To Draw a Horse Almost Perfectly (1 min read + Video)


After recently watching an emotionally charged and somewhat american centric YouTube video entitled Teaching art or teaching to think like an artist? by one Cindy Foley, i began thinking back to my educational up bringing in the Arts, and how my experience of navigating the murky in-precise world of Art & Design at college and then later Fine Art at University due to its academic nature – had us approach these subjects in a certain precise manner.

Foley brings up a great point at 4:44 where she presents an image of what schools and so parents consider being creative today; a somewhat atomically accurate drawing of a horse with a merit badge next to it.

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With this (merit badge) information, parents are able to judge whether their child is sufficiently creative yet, and more importantly is the school doing its best to facilitate my child’s creative potential. 

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These formula for teaching Art are both unhelpful and destructive to the creative process, when we focus on repetition of representation of reality through the various mediums we cut off the branch of brain activity that could be utilised in the childs true creative potential.


These types of approaches also serve to exclude those that belive they are not creative because they cannot draw a horse almost perfectly, as a child this emotional exclusion repeats itself throughout the child’s education and can end up with the child believing they are not creative and that probably never will be. This is further made an issue by parents and adults in general making statements that reinforce the idea you are somehow born creative, this of course is nonsense.

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Part of creativity, as Foley states in her video, is wrapped up in the individual’s desire to know, to keep searching and researching for what it is that interests them, and then take that research and cross examine it again other disciplines, what Foley calls transdisciplinary research or research that serves curiosity.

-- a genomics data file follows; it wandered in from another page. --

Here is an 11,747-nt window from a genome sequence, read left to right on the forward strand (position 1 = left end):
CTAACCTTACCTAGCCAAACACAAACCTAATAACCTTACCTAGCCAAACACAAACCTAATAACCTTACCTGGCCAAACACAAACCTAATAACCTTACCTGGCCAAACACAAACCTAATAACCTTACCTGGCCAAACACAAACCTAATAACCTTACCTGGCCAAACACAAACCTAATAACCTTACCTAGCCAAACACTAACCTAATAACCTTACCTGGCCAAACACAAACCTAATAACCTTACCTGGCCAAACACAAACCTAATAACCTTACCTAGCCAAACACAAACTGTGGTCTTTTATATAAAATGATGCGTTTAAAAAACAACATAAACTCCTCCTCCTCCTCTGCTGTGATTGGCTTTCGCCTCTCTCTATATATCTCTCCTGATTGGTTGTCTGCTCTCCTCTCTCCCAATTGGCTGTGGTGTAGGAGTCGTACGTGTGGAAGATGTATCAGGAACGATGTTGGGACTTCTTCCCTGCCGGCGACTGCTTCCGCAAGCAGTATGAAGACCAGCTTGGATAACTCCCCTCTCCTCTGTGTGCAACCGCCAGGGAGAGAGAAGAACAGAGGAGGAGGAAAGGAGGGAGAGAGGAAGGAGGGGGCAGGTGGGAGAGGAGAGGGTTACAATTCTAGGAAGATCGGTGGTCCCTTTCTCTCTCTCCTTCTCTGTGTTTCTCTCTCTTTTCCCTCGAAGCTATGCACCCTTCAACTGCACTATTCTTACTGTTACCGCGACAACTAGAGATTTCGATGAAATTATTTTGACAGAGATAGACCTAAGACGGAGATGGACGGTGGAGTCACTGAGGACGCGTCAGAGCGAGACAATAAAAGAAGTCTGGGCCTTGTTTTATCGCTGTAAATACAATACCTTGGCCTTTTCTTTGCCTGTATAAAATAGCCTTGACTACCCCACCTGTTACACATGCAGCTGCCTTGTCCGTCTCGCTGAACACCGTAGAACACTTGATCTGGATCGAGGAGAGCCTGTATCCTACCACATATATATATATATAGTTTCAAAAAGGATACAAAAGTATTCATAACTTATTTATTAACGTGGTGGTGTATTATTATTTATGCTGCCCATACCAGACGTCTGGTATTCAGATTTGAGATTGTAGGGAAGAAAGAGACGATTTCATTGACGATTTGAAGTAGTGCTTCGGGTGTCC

Foley makes the case that Art’s critical value is to develop learners that think like Artists which means learners who are creative, curious, that seek questions, develop ideas, and play. By focusing on three critical habits that artist employ:

1. Comfort with Ambiguity

2. Idea Generation

3. Transdisciplinary Research

There is one more habit i would like to add to Foleys list:

4. Comfort in Failing

Why? because there is a hell of a lot of it along the way, in my opinion conditions set out by schools which repeatedly penalise failure in creativity are missing an important opportunity in the creative process. Those schools that encourage students to find comfort in failing will churn out the next creative potential.


Although this video is relative to the state of the American system for teaching creativity, i do see some resonance with the British system, i was not schooled in Sweden however i have done some substitute teaching in a local school as an Art teacher. What i saw was similar techniques being used that Foley describes in her video, almost factory like conditions; and thats not to blame the full time teachers in which i substituted for, but perhaps the Swedish system resembles the American system more than we might have imagined.


I highly recommend watching the video (Link below) and please leave your comments in the comment section below. I would especially like to hear from Art Students, Art teachers, and indeed Artists themselves on how they would like to approach this issue.

Artwork from Video: Teaching art or teaching to think like an artist? | Cindy Foley | TEDxColumbus

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